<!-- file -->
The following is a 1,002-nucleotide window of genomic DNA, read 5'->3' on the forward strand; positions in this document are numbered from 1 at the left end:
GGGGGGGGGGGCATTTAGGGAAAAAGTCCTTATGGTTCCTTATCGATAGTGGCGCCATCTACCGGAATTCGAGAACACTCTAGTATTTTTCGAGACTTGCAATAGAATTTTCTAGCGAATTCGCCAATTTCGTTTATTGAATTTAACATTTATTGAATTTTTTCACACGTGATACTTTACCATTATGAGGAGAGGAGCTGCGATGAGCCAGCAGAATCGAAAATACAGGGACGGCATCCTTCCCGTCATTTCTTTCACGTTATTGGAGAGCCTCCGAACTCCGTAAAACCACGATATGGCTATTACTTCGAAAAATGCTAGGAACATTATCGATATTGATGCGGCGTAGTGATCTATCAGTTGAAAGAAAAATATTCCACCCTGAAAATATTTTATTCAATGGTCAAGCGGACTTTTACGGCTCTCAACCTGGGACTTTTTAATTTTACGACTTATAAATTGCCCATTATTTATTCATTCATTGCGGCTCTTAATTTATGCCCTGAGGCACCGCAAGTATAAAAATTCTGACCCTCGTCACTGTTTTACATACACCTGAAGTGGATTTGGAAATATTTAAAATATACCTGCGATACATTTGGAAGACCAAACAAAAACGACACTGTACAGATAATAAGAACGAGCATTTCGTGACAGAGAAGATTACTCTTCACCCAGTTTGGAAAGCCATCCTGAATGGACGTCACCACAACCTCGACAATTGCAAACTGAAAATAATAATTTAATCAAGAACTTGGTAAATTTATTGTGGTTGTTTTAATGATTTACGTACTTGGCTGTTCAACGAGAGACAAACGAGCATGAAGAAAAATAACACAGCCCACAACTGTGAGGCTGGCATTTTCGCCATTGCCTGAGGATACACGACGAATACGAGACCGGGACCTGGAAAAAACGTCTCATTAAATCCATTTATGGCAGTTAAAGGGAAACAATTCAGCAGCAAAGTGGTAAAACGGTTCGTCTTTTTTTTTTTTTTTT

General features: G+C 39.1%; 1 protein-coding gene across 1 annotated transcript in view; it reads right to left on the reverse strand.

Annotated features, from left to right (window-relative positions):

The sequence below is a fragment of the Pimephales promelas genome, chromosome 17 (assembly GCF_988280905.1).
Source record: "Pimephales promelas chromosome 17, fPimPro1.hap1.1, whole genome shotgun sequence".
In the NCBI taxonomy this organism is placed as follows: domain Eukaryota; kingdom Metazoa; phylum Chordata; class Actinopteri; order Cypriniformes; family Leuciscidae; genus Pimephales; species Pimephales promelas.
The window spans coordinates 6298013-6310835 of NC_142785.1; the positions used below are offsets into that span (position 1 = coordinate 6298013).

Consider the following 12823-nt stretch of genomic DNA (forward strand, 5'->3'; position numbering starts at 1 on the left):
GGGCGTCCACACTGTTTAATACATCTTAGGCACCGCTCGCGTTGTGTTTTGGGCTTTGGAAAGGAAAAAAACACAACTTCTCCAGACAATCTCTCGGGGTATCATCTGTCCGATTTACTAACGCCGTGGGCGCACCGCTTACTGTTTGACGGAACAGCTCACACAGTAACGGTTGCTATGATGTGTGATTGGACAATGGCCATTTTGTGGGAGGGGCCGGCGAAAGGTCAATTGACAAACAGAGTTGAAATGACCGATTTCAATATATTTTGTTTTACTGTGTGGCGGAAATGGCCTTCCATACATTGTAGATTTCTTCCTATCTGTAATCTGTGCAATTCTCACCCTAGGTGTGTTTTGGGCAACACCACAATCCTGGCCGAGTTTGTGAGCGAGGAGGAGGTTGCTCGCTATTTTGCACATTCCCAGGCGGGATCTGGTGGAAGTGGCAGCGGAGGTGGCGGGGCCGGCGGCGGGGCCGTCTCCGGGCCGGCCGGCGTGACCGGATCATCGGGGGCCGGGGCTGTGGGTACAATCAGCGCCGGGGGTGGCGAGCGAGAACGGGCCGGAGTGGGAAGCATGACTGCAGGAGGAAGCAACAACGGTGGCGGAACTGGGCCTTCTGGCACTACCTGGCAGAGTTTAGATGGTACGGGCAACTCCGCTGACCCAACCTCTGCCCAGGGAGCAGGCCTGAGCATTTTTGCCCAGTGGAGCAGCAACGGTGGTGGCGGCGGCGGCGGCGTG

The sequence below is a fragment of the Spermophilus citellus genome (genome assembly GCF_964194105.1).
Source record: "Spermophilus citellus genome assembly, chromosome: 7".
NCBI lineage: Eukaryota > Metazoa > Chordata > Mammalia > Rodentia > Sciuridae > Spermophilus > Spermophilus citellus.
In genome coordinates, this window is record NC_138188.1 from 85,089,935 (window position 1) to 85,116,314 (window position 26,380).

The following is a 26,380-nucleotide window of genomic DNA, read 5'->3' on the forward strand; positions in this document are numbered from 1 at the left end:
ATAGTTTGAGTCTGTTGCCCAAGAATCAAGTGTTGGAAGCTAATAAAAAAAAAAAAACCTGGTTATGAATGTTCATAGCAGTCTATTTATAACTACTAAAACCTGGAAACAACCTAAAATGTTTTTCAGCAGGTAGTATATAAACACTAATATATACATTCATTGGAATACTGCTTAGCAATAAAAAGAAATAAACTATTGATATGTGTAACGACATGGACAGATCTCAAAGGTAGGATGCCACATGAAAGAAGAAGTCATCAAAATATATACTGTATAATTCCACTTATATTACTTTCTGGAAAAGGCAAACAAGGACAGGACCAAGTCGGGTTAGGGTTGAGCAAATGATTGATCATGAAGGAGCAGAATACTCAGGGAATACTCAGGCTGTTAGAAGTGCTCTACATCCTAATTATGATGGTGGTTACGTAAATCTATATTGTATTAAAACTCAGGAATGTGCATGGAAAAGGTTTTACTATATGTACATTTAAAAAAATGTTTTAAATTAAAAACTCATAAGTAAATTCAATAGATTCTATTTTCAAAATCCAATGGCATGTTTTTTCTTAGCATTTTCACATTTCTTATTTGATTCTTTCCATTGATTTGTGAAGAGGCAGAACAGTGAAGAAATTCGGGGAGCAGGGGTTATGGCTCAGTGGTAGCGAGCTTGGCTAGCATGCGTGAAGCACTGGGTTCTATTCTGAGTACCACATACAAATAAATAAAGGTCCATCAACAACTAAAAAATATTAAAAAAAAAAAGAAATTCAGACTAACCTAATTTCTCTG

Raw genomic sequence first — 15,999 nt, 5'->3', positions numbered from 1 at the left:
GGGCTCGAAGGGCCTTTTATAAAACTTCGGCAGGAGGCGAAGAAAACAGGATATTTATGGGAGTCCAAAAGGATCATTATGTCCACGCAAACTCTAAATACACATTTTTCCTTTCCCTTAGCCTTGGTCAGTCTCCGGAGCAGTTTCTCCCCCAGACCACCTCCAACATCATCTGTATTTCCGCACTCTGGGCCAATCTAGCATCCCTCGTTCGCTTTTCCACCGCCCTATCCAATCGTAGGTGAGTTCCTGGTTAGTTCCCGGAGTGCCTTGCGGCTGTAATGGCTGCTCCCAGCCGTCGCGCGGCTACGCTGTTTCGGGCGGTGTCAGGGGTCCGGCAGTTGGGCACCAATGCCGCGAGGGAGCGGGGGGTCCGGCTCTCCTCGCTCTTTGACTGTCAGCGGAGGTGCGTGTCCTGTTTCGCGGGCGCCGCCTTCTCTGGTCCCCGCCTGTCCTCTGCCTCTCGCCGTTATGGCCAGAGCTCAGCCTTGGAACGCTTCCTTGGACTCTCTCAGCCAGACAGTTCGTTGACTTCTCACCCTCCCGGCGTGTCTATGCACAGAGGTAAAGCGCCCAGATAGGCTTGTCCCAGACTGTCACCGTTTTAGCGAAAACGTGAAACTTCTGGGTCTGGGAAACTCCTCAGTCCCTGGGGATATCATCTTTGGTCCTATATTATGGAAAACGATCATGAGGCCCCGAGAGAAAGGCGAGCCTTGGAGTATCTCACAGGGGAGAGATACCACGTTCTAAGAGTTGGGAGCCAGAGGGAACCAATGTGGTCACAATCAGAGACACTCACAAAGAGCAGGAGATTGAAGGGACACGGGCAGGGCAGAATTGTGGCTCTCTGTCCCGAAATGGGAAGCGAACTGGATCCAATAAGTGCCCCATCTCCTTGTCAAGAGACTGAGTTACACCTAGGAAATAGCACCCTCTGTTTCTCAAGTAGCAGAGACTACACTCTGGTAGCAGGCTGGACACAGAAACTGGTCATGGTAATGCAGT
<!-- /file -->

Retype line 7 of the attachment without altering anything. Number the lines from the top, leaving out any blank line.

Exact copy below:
In the NCBI taxonomy this organism is placed as follows: domain Eukaryota; kingdom Metazoa; phylum Chordata; class Actinopteri; order Cypriniformes; family Leuciscidae; genus Pimephales; species Pimephales promelas.